I'll get to the book's biggest flaw first. It's ending is very, very poor. Nothing is really resolved. Sure, the kidnapper is caught but we are given no indepth insight into why he did it, but the ending does make it clear that there is one or more accomplices still on the lose. After spending many hours reading over 500 pages I feel cheated. I think that Hoag probably could have shortened this novel by about 200 pages if she took out some of the angst. Then maybe I wouldn't feel so cheated. I also would recommend the abridged audio book version of Night Sins because it prunes out a lot of the endless angst.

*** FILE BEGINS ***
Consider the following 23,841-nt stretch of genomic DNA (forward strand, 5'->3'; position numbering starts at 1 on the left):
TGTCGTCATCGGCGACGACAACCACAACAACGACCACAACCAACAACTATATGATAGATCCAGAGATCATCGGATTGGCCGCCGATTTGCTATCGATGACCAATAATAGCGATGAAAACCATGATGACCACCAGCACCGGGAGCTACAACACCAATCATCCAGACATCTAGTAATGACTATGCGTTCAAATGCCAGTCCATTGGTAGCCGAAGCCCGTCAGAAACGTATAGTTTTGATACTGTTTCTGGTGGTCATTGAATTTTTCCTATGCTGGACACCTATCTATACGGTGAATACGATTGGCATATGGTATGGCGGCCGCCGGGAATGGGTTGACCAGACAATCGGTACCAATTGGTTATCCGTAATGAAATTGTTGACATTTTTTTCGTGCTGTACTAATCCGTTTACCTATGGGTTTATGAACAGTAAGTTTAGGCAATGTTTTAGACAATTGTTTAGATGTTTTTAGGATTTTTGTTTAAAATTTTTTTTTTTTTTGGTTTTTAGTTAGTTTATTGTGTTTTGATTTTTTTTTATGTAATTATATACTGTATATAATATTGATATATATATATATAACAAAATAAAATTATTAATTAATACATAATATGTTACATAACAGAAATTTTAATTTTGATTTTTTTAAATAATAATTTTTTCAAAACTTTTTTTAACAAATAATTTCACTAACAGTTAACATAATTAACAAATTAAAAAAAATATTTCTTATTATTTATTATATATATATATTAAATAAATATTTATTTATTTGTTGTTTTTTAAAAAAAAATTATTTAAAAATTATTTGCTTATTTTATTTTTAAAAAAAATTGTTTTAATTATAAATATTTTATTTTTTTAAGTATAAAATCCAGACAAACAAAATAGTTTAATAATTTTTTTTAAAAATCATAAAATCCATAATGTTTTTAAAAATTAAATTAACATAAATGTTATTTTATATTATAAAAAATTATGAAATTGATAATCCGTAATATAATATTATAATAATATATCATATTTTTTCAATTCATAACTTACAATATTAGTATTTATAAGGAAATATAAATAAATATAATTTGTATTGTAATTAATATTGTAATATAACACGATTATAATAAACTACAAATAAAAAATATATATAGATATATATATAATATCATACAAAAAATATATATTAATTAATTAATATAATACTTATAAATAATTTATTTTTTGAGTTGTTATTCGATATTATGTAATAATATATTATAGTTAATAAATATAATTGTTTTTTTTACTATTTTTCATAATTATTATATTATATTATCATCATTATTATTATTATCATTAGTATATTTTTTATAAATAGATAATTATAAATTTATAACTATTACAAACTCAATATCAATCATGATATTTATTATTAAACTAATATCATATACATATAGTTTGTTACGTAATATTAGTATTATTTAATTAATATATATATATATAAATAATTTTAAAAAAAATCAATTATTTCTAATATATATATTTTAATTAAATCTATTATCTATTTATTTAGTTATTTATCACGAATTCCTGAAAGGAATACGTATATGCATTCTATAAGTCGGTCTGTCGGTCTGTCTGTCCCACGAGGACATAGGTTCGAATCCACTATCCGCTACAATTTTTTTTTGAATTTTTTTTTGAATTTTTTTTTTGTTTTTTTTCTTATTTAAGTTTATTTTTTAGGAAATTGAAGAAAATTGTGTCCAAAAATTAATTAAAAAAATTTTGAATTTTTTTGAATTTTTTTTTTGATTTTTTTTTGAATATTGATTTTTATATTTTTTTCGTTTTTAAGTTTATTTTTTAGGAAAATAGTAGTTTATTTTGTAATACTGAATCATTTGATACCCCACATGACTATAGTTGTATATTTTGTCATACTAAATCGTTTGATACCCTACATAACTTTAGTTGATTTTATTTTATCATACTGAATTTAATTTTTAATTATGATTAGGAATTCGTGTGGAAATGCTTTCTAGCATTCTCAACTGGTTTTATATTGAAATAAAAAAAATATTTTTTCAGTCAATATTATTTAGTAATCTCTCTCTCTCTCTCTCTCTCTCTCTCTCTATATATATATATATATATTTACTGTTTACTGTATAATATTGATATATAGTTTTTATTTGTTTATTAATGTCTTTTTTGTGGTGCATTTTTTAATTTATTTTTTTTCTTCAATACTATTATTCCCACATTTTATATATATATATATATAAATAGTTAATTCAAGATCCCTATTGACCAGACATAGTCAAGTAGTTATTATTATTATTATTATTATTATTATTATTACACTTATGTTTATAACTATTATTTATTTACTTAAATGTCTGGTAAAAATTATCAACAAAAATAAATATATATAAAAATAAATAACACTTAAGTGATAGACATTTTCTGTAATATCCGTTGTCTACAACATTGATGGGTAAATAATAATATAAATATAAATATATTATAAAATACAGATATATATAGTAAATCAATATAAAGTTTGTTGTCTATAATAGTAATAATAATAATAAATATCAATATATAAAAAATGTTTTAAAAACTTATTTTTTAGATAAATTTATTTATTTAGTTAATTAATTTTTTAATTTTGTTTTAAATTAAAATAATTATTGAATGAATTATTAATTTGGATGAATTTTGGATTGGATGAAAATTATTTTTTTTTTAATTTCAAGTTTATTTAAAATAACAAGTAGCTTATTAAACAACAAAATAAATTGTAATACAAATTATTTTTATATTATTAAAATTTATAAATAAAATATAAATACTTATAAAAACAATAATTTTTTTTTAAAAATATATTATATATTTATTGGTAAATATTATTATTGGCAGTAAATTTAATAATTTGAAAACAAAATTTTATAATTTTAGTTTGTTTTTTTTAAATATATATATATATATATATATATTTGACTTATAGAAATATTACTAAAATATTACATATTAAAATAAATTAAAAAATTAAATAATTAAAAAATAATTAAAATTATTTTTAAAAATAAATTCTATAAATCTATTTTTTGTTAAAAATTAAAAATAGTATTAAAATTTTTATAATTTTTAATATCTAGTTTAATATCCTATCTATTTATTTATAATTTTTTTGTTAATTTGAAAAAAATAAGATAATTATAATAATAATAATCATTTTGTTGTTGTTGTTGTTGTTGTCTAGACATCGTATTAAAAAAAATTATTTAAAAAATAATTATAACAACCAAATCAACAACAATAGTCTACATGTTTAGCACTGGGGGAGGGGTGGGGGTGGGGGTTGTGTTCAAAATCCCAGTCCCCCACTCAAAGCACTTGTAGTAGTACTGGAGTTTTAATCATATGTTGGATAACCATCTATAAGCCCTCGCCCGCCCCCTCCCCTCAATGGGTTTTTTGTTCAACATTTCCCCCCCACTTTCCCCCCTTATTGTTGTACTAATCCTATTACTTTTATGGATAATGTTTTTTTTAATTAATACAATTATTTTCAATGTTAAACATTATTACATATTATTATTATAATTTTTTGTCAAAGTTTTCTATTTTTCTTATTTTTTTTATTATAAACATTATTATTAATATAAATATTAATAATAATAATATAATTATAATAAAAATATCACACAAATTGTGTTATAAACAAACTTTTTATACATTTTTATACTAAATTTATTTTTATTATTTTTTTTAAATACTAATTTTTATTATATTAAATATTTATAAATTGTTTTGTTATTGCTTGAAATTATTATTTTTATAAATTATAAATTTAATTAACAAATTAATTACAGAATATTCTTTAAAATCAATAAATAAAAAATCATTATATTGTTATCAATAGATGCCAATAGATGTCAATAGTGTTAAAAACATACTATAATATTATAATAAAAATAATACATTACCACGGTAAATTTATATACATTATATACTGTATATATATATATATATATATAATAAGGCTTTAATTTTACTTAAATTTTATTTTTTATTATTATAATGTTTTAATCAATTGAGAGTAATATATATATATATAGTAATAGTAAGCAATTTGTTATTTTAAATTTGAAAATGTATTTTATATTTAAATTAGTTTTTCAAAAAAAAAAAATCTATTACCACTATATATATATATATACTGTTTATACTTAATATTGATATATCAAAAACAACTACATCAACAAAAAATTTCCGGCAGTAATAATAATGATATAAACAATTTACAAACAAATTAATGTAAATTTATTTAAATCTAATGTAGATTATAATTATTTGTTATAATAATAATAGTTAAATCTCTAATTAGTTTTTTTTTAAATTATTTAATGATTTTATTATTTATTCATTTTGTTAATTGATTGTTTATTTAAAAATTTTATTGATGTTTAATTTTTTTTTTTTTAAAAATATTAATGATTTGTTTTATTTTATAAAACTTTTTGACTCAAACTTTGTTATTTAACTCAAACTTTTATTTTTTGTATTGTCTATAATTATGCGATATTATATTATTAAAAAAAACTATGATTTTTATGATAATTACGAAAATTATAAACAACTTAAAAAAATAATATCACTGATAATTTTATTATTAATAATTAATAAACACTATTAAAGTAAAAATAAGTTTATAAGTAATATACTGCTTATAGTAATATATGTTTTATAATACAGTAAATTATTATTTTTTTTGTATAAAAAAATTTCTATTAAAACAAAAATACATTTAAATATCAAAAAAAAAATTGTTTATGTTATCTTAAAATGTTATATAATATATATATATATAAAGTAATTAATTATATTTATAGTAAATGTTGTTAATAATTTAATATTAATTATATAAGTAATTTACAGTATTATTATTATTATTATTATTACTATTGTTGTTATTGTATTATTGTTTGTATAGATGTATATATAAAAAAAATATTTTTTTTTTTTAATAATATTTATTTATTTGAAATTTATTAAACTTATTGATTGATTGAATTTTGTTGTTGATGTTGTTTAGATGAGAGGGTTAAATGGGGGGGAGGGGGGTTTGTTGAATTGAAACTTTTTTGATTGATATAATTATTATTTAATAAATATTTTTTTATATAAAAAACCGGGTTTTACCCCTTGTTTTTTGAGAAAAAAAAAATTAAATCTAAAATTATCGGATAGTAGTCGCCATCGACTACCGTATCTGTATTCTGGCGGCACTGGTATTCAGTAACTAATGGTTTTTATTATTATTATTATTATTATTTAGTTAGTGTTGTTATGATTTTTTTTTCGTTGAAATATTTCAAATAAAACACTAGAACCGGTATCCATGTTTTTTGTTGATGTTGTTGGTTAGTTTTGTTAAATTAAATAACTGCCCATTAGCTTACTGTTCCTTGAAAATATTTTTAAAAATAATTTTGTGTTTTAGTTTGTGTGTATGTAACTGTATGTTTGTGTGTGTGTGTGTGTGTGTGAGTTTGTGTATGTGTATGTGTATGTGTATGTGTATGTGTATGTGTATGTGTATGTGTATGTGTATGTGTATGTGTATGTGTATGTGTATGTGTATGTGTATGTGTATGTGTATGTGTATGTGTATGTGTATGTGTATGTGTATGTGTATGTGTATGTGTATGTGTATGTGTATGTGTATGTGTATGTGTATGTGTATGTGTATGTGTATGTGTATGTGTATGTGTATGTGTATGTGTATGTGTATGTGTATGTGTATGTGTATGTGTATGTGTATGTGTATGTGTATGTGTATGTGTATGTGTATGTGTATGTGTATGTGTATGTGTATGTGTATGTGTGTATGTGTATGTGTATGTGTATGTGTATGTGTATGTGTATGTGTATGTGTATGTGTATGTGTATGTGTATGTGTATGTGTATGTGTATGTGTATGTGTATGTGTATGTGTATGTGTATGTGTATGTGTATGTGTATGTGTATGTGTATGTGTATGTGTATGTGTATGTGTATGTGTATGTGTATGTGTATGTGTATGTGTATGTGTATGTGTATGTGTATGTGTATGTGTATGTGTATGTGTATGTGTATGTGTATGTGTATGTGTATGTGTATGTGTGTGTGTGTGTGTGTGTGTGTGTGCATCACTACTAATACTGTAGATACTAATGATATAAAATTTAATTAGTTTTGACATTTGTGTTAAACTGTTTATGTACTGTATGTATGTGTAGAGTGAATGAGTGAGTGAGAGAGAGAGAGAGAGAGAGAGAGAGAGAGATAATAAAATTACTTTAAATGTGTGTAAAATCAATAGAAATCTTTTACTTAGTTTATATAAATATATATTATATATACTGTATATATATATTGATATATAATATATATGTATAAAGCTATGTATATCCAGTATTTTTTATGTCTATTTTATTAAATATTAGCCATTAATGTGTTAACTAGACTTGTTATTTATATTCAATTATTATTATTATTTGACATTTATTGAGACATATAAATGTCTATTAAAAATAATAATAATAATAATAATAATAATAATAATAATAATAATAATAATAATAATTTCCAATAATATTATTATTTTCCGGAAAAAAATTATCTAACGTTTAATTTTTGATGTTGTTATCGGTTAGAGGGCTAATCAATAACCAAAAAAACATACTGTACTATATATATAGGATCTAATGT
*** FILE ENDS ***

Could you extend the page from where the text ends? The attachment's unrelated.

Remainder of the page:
Like I said before, the angst eclipses the investigation into Josh's abduction.
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4.0 out of 5 stars Suds n' Suspense March 13 2004
Format:Mass Market Paperback
When I found out Tami Hoag got her start writing romance novels, I was a bit surprised. My introduction to her work was the gritty "Ashes to Ashes," followed by its hard-edge sequel, "Dust to Dust." Both novels had romantic subplots, but violence, murder and police work seemed the primary emphasis. Not so with "Night Sins," published earlier than either "Ashes" or "Dust." For this one, Hoag wears her romance-writing background on her sleeve.